Money talks

Our society claims education is the foundation of progress. How is it then that an athletic director or coach can be paid exponentially more than a university professor? Or the superintendent of education for South Carolina?

I am a huge sports nut, but I am a bigger realist. Our expense sheets need to reflect our moral guidelines.

Coaches and athletic directors play an integral role in molding young minds, but their compensation should be equal to that of academic teachers. Perhaps by increasing teacher pay, we will increase competition for teaching positions and more qualified people will take them.

Connecticut is the second best state in terms of education scores, and its average teacher salary is close to $70,000. South Carolina is close to last and has an average salary of $47,000.

More books and schools won’t help us if we don’t have qualified people teaching, and the best way to get the best teachers is through competition, which usually relates to salary.

Tejbir Dhindsa

Bee Street

Charleston

Spare us

Judging by your coverage of Gov. Nikki Haley, I humbly suggest that you go ahead and endorse Vincent Sheheen for governor right now and spare us 10 months of pretend journalism.

Judy Reinhard

Palm Street

Mount Pleasant

Beverage options

“We are our choices,” wrote Jean-Paul Sartre. That thought has been in my head since reading the story in The Post and Courier that the Medical University of South Carolina has partnered with the Coca-Cola Company to promote low-calorie beverage options.

Reportedly Coca-Cola will sell its sugary beverages for five cents a can more than the sugar-free alternative and give that extra five cents to MUSC. Some partnership.

Of course even if people make the zero-calorie choice, it will probably still work out badly for them.

Scientists understand that no-calorie sweeteners stimulate a spike in insulin that’s triggered by the taste of the sweetness, which then causes a drop in blood sugar and then cravings for more sugar.

The beverage might be zero calorie but it is not zero consequence. Certainly the eminent researchers at MUSC understand how that works.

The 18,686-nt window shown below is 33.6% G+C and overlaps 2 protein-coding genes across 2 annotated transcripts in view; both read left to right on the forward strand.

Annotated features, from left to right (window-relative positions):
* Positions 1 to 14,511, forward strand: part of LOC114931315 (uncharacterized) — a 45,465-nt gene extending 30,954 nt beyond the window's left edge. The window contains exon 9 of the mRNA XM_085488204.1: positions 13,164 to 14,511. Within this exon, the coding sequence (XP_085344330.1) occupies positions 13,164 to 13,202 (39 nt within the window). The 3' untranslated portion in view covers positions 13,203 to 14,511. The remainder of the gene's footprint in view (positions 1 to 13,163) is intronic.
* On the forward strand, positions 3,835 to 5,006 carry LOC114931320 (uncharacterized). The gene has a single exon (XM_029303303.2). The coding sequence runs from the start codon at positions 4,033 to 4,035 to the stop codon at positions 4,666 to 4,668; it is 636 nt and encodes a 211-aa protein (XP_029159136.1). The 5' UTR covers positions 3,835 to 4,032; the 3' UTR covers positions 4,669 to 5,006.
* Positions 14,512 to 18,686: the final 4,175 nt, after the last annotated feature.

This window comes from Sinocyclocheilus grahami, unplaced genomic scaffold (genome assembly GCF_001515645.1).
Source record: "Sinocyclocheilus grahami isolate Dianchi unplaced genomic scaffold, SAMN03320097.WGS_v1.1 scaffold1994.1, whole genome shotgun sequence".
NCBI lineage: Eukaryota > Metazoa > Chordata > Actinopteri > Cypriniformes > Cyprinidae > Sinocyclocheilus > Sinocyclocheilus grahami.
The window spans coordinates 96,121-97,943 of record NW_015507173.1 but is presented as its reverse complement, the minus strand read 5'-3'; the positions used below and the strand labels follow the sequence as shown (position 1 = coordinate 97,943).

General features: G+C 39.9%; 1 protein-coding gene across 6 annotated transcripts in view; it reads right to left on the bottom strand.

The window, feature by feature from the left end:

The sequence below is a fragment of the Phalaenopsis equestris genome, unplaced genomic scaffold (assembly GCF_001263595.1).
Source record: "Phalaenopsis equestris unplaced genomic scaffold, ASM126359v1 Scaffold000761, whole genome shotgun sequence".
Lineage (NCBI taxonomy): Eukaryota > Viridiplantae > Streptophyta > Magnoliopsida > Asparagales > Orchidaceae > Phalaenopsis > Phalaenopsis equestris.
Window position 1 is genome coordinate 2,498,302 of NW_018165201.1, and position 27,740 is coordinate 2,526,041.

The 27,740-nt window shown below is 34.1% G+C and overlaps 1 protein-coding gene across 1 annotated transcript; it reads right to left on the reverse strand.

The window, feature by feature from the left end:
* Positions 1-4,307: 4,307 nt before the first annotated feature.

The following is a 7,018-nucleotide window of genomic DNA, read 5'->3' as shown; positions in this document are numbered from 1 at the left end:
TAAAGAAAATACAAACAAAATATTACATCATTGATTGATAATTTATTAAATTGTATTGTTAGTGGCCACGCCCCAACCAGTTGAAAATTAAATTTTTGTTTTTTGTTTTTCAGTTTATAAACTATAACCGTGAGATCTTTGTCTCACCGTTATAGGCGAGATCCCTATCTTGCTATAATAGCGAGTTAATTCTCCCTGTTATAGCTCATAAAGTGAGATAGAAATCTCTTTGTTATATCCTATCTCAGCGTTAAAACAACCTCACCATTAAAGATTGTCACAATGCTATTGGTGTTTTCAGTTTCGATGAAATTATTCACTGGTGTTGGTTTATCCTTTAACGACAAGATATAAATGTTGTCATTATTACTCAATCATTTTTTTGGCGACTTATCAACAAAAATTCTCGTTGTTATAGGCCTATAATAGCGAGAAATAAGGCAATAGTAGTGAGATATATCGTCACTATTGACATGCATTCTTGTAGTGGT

I was asked to serve on a food policy council at the Southern Obesity Summit in November last year. I am very motivated to accomplish a necessary policy change: limiting what can be purchased with government-provided food stamps to healthy choices. But I’m also motivated to make places like hospitals and government buildings healthy places. MUSC is going in the opposite direction. Not only will it keep selling unhealthy beverages, but it also will pocket a nickel every time someone makes that unhealthy choice. And it truly is an unhealthy choice, unless you think downing 13 teaspoons of sugar in a couple of swallows is good for you.

Louis Yuhasz

Louie’s Kids

I’On Avenue

Sullivan’s Island

Medicaid program

A Jan. 5 letter oozed praise for an earlier letter that lambasted opponents of Medicaid and Medicare and asked, “How are they [those programs] doing now?”

Just to the left (literally, not figuratively) of the Jan. 5 letter was an editorial reminder to those who truly wish to be informed on this issue that in 2009 Obama intoned that the “system we have now is unsustainable and hugely inefficient.” Sure doesn’t sound as if those programs were doing well, does it?

But wait, maybe things have improved. Nope. As recent news confirms, giving Medicaid to more people — as has happened for millions under Obamacare — increases recipients’ visits to emergency rooms by 40 percent as opposed to visiting urgent care centers, which cost substantially less. And the increase does not improve their overall health.